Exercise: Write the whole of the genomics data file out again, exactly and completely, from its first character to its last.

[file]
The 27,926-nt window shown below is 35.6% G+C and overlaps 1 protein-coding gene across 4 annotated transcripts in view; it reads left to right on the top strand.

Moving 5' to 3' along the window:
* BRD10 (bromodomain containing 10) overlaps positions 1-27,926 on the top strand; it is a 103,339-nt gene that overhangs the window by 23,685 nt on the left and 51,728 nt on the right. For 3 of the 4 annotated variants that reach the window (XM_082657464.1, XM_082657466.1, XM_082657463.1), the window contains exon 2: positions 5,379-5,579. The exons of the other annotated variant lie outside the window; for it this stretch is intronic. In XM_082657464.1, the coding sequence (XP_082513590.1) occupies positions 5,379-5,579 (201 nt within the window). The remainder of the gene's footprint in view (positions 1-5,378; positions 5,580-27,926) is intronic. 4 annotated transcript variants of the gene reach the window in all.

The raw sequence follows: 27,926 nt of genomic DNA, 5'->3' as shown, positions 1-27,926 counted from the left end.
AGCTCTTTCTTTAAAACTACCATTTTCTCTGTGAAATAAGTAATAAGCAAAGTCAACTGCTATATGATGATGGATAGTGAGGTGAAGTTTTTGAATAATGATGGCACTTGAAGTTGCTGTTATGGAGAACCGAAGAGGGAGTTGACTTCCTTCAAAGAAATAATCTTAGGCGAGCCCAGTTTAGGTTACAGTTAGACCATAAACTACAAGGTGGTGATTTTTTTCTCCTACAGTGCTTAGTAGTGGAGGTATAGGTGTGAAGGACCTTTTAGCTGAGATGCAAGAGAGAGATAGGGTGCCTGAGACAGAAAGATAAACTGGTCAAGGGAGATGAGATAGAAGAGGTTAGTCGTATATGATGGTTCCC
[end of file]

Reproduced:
The 27,926-nt window shown below is 35.6% G+C and overlaps 1 protein-coding gene across 4 annotated transcripts in view; it reads left to right on the top strand.

Moving 5' to 3' along the window:
* BRD10 (bromodomain containing 10) overlaps positions 1-27,926 on the top strand; it is a 103,339-nt gene that overhangs the window by 23,685 nt on the left and 51,728 nt on the right. For 3 of the 4 annotated variants that reach the window (XM_082657464.1, XM_082657466.1, XM_082657463.1), the window contains exon 2: positions 5,379-5,579. The exons of the other annotated variant lie outside the window; for it this stretch is intronic. In XM_082657464.1, the coding sequence (XP_082513590.1) occupies positions 5,379-5,579 (201 nt within the window). The remainder of the gene's footprint in view (positions 1-5,378; positions 5,580-27,926) is intronic. 4 annotated transcript variants of the gene reach the window in all.

The raw sequence follows: 27,926 nt of genomic DNA, 5'->3' as shown, positions 1-27,926 counted from the left end.
AGCTCTTTCTTTAAAACTACCATTTTCTCTGTGAAATAAGTAATAAGCAAAGTCAACTGCTATATGATGATGGATAGTGAGGTGAAGTTTTTGAATAATGATGGCACTTGAAGTTGCTGTTATGGAGAACCGAAGAGGGAGTTGACTTCCTTCAAAGAAATAATCTTAGGCGAGCCCAGTTTAGGTTACAGTTAGACCATAAACTACAAGGTGGTGATTTTTTTCTCCTACAGTGCTTAGTAGTGGAGGTATAGGTGTGAAGGACCTTTTAGCTGAGATGCAAGAGAGAGATAGGGTGCCTGAGACAGAAAGATAAACTGGTCAAGGGAGATGAGATAGAAGAGGTTAGTCGTATATGATGGTTCCC